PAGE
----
Working from home limits opportunities to be seen and therefore inhibits the capacity for growth. This is closely related to the point above but is more pointed towards opportunities for promotion.
In an article for Inc.com by Minda Zetlin, Professor of Economics Nicholas Bloom says, “Why do people working from home miss out on promotions? For two reasons. The first amounts to “out of sight, out of mind.” People who work from home tend to be forgotten when it comes to handing out plum assignments or promotions. This problem may disappear in time, with more people working from home and companies learning to deal with them better. But the other problem is stickier. When you come in to work and you go for lunch or coffee or chat with people, you’re developing more firm exposure and culture, and managerial ability. You have a better sense of what’s going on. People who don’t come to the office regularly risk getting disconnected from their colleagues, and that limits their potential as leaders.”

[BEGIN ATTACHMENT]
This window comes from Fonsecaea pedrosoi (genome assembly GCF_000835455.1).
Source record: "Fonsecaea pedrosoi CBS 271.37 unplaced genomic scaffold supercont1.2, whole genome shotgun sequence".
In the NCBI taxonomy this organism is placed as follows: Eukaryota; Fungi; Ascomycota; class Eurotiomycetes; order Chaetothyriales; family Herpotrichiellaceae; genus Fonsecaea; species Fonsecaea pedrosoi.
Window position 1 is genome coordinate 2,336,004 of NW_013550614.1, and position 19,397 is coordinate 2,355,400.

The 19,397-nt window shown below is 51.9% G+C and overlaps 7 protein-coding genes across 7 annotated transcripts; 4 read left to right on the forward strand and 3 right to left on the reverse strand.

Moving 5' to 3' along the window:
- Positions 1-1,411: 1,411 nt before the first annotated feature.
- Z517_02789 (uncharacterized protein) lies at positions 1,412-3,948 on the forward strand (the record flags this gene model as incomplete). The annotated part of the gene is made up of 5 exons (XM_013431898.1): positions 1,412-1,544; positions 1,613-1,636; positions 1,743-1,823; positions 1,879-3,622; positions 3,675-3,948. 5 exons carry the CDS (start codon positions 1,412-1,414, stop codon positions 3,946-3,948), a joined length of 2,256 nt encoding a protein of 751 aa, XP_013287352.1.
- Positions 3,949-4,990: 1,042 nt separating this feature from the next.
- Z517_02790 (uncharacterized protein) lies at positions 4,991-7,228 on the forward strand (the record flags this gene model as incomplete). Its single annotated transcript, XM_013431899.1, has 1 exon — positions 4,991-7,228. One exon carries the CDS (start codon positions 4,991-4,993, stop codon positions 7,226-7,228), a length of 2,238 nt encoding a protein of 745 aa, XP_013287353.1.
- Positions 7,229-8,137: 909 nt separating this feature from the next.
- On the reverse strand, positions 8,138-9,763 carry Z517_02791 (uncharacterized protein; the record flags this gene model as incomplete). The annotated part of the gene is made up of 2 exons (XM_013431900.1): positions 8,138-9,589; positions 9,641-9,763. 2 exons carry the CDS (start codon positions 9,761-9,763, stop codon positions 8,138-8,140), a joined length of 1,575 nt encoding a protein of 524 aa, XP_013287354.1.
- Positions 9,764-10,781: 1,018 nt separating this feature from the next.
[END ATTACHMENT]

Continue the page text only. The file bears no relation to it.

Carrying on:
- High workspace cost and lack of comfort
Having a dedicated workspace at home is recommended so that the boundary between work and home is clear. Often this is not possible for various reasons – limited physical space, multiple persons in one household working from home which leads to overcrowding or limited resources to spend on furnishing a workspace. Besides purchasing a desk, chair and maybe even a computer other costs that can build up are utilities and internet.
- Lower productivity